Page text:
What does a “feminist recovery” look like to you? Paid sick leave, affordable childcare, equal pay—yes, all of that. But to me, it also looks like this grid of nine women I admire and respect. Women deciding they want something to change in society, and being the change they want to see. 

What do these women have in common? An understanding that recovery starts with self. Once we begin to recover from our own pain, our own insecurities, our own trauma, we’re better able to help others. These women have also all looked around their community and asked themselves: what can I do to help? What story can I tell that will empower others? What change can I inspire? And what skills can I offer?

Toppling the patriarchy is exhausting, and at times it seems overwhelming, impossible even. But as long as we are not complacent, as long as we continuously challenge and disrupt the status quo, and ensure that power is redistributed to all womxn (not just white women), then we are part of a feminist recovery.

What this looks like for each of us is different: taking up space, sharing your story, amplifying someone else’s story, vocalizing concerns to your elected government official, starting a community garden, joining a protest (or leading one!), championing some kind of change within your kid’s school, or creating art that sparks necessary dialogue.

Climate crisis, systemic racism, women’s health, mental health, childcare, wage gap, COVID…there are all types of recovery that need to happen right now, and every issue intersects with one another. It’s not all going to get solved at once, but if we pour our energy into something close to our heart, then collectively, we’ll make progress. 

At Shedoesthecity, I am truly blessed to be able to connect with interesting and passionate women each and every day, and learn how they are reshaping the world to create a brighter future. There are numerous individuals that I could mix and match into the grid pictured above, but these nine beautiful souls were on my mind today.

Get some inspiration from these leaders. 

Alia Etienne – Artist, Founder of Chill n’ Do Art 

Alia is the founder of Chill n Do Art and launched the Creative Coping Kits initiative, wherein she organized kits full of art supplies to be delivered to Black and Indigenous Families around the GTA. 


Gloria Kim – Writer, Filmmaker

Filmmaker Gloria Kim made a film about sex work in Toronto that we won’t soon forget. In Queen of the Morning Calm Kim wanted to show a mother’s journey in sex work, which is a story we don’t hear often about, but a common one, and an important one to show.

Nikki Leigh McKean – Photographer, Creative Visionary 

Nikki Leigh McKean is a cancer survivor and warrior, who has boldly shared her story via on her own channels and also by partnering with other companies (the photo above was from a Knix campaign). We get so much strength and inspiration from her approach to recovery, and she also helps others with their journey through her “FEEL THAT” workshops and courses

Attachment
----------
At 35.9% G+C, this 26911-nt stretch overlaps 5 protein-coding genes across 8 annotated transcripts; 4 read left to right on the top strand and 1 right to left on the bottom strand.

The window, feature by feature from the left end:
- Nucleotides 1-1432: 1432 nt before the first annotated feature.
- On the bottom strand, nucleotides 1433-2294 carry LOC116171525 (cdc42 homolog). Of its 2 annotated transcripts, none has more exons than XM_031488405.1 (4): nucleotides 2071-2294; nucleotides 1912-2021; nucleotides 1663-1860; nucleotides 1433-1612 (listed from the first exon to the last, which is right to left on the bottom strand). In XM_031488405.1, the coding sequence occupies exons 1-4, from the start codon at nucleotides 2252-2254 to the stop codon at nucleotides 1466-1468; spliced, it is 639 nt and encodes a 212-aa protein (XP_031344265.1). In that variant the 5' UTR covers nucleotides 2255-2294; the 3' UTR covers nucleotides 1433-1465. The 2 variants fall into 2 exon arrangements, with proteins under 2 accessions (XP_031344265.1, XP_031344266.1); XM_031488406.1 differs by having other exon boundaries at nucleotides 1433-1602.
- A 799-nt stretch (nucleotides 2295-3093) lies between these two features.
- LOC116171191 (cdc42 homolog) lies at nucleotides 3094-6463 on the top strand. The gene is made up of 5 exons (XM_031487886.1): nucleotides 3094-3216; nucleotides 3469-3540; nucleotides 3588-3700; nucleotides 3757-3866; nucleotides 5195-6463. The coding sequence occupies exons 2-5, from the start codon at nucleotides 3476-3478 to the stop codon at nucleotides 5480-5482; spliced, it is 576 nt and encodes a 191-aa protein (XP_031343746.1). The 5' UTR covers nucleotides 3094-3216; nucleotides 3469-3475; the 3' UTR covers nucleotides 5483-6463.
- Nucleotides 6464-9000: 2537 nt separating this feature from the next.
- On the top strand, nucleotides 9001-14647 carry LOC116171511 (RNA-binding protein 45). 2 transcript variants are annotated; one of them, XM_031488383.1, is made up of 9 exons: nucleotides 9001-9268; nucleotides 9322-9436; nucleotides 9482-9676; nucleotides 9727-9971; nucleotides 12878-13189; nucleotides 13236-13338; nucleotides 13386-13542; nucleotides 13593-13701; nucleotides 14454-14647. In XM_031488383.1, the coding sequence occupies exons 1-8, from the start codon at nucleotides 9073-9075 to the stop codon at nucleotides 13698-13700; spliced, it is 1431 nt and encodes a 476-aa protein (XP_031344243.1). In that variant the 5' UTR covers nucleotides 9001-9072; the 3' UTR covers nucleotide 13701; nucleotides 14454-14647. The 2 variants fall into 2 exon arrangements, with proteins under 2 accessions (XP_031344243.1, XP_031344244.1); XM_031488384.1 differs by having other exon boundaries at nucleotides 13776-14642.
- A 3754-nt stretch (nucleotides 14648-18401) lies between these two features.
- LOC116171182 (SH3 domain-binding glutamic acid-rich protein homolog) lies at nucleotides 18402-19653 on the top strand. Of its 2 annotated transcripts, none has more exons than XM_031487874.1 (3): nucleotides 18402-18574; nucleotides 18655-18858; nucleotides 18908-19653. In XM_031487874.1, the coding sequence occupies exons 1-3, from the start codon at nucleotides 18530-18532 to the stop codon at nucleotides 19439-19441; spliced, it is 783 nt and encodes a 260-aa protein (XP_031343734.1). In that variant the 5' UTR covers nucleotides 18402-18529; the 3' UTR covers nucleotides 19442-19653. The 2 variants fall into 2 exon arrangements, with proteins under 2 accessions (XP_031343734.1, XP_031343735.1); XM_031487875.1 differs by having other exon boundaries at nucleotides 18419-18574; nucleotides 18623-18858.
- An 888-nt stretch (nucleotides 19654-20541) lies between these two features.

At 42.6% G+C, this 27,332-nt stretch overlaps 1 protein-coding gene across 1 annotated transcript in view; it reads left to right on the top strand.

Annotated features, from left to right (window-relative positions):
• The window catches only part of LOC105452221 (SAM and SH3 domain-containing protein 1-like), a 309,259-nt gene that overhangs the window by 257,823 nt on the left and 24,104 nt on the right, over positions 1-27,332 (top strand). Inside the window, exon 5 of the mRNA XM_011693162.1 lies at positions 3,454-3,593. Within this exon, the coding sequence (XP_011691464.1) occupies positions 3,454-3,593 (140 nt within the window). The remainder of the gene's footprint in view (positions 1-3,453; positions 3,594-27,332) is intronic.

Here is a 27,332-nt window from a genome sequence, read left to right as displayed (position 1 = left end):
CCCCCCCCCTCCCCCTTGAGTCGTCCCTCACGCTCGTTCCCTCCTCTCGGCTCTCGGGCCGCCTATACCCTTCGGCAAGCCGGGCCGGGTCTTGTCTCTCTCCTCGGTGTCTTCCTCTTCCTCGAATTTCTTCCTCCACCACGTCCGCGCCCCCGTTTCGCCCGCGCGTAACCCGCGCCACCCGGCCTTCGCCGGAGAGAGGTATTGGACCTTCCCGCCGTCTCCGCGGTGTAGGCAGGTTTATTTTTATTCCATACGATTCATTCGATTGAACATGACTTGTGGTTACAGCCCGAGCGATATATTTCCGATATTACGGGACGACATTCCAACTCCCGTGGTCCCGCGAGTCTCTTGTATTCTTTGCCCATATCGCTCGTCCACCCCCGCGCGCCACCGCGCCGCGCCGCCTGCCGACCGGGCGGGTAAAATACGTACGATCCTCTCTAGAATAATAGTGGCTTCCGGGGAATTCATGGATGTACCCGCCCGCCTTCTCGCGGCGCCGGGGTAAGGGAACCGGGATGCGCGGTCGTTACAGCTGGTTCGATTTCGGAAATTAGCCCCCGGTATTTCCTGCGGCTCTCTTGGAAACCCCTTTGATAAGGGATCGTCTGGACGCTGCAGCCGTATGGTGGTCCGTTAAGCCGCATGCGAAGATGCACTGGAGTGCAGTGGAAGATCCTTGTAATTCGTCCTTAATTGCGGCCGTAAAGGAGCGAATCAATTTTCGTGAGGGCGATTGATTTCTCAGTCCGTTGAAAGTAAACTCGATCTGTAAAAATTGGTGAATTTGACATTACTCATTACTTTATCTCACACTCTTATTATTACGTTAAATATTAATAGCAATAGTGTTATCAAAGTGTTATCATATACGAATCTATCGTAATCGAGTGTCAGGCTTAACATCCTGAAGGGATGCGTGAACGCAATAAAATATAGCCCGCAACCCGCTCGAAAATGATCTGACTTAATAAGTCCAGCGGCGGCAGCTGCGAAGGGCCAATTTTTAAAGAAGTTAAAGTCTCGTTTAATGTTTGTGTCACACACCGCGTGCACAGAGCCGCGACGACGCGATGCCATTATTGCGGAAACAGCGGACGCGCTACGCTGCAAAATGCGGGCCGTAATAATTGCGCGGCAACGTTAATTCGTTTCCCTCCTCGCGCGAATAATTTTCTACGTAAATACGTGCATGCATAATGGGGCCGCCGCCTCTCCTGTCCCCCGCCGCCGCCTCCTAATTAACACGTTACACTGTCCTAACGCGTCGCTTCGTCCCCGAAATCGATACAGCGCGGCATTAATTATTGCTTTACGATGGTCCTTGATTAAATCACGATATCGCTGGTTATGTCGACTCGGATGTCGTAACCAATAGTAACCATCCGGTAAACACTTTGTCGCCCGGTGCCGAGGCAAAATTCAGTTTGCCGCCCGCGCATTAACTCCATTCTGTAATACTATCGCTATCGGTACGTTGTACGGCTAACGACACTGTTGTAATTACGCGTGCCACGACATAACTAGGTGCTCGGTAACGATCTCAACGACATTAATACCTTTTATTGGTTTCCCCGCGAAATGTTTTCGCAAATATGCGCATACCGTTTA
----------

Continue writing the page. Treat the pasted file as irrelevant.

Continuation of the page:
Sarain Fox – Activist, Filmmaker 

We’ve long admired the work and activism of Sarain Fox, and recently had the honour of chatting with her about the documentary she made to share her family’s nightmarish history in the Canadian residential school system. Watch Inendi on CBC Gem or YouTube.

Michelle Osborne – Confidence Crusader, Change Agent

Through her compelling storytelling on social media, Michelle Osborne reminds us to unapologetically be ourselves, which in and of itself is incredibly powerful and a form of resistance. We’re thankful for her gorgeous bold shares that fill us with good feelings, and often make us laugh too. Follow her on IG and you’ll be hooked. 

Mira Simone – Writer, Grief Literacy Advocate

Mira Simone lost her husband Brian to cancer. Her beautiful writing and vulnerable shares have helped many feel less alone and have also sparked important dialogue about grief and healing. 

Apanaki Temitayo Minerve – Artist, Mental Health Advocate 

Artist Apanaki Temitayo Minerve is an advocate for Black Mental Health, and we’ve learned so much from everything she shares. We’re also huge fans of her art, which you can check out at the Workman Arts’ Being Scene show right now, or go for walk to take in her enormous and beautiful piece at Harbourfront Centre.

Nimisha Mukerji – Filmmaker 

We’ve been following the career of Nimisha Mukerji for over a decade, and still have a poster on our bedroom wall of Eva Markvoort, a subject for her award-winning doc 65 Red Roses. Nimisha gave a voice to young women struggling w. Cystic Fibrosis. Eva unfortunately died in 2010, but her story lives on. This is one of many of Nimisha’s projects.

Megan Kee, Founder of Twenty Twenty Arts 

Megan Kee founded Twenty Twenty Arts after losing her brother to death by overdose. Now she’s compelled to produce socially conscious art projects that raise awareness about mental health, addiction and homelessness.
We can all be part of a feminist recovery, and each of our contributions will be totally unique. To me, that’s exciting.